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Associated Press
This marks the third year in a row the mandated levels have been reduced

All across the country today, most of the gasoline that is sold at the pumps by all major fueling stations has 10 percent ethanol in it. Some station may sell fuel that has no ethanol, but 10 percent is usually the norm. Some automakers feel that ethanol needs to be eliminated to hit future fuel economy standards.

Supporters point to the claims that the use of ethanol reduces the amount of fuel we need from imported crude oil and creates jobs for farmers who grow corn. It’s estimated that about 40 percent of the corn grown in the U.S. goes into ethanol production. Corn, however, isn't the only plant material that we can get ethanol from.

Cellulosic ethanol comes from non-food crops and the EPA had expected the use of this sort of ethanol produced from plants like switchgrass, waste products, and woody pulp to increase significantly. The problem is that the mass production of cellulosic ethanol hasn’t happened the way the EPA envisioned. An energy law passed in 2007 mandated that the U.S. was to use 500 million gallons of cellulosic ethanol in fuel by 2012. The fuel hasn’t been made in significant enough quantities to meet that goal and the EPA is now proposing a cut back on the goal. 

The EPA wants to cut the goal back to no more than 12.9 million gallons of the cellulosic ethanol in fuel next year and based on market availability of the fuel that number could be far less. The Detroit News reports that this is the third year in a row that estimates for cellulosic ethanol use have been slashed. Previously the target for 2012 and 2011 for cellulosic ethanol use were 100 million gallons each year, which was cut to 6.5 million gallons for each year.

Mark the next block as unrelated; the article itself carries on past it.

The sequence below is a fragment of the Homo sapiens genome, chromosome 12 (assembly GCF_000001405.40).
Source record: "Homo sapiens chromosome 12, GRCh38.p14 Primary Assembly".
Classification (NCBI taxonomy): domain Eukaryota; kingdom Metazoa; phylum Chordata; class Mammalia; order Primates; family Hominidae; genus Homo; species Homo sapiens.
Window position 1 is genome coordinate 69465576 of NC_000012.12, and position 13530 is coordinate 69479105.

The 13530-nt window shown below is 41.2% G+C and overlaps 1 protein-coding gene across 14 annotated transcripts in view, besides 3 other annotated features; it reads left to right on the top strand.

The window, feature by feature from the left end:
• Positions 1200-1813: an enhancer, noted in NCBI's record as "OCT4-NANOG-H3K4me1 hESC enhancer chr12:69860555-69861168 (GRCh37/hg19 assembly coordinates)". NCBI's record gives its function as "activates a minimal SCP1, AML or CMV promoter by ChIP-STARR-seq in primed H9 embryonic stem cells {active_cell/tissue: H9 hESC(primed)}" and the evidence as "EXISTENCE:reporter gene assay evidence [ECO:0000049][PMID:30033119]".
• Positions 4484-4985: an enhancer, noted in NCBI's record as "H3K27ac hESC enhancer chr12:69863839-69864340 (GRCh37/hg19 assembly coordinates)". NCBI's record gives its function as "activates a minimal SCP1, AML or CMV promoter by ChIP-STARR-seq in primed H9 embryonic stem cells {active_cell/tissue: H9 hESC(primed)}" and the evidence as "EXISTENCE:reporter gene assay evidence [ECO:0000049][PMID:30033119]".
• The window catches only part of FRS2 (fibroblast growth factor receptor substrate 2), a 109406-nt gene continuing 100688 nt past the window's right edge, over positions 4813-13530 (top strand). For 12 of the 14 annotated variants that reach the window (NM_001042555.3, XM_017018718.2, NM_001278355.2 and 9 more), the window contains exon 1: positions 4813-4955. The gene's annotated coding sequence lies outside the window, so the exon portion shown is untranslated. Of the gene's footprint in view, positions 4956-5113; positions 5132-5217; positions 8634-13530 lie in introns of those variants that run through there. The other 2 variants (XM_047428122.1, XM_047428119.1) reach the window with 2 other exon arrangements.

The EPA said, "[We will] continue to evaluate the market as it works to finalize the cellulosic standard in the coming months. The agency remains optimistic that the commercial availability of cellulosic biofuel will continue to grow in the years ahead."

To reach the future goals for cellulosic ethanol production, the government is looking to help companies break ground on new refineries to produce cellulosic ethanol. President Obama said in March, "Over the next two years, we'll help entrepreneurs break ground for four next-generation biorefineries — each with a capacity of more than 20 million gallons per year."

The reason for the big push to move from corn-based ethanol to cellulosic ethanol is that some claim the high use of corn for fuel is driving up the price of some food products.

The U.S. Senate recently voted to repeal the subsidy on ethanol of $0.45 cents per gallon.

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RE: Direct Injection
By Gzus666 on 6/22/2011 3:11:47 PM , Rating: 1
Thanks for making random assumptions. The reason you have to raise your octane is likely due to carbon deposits on the valves and/or pistons. Effectively this raises the compression ratio and carbon causes hot spots which can cause detonation. If you have a cleaning done either on your own or by a shop, the problem would go away. This has nothing to do with ethanol.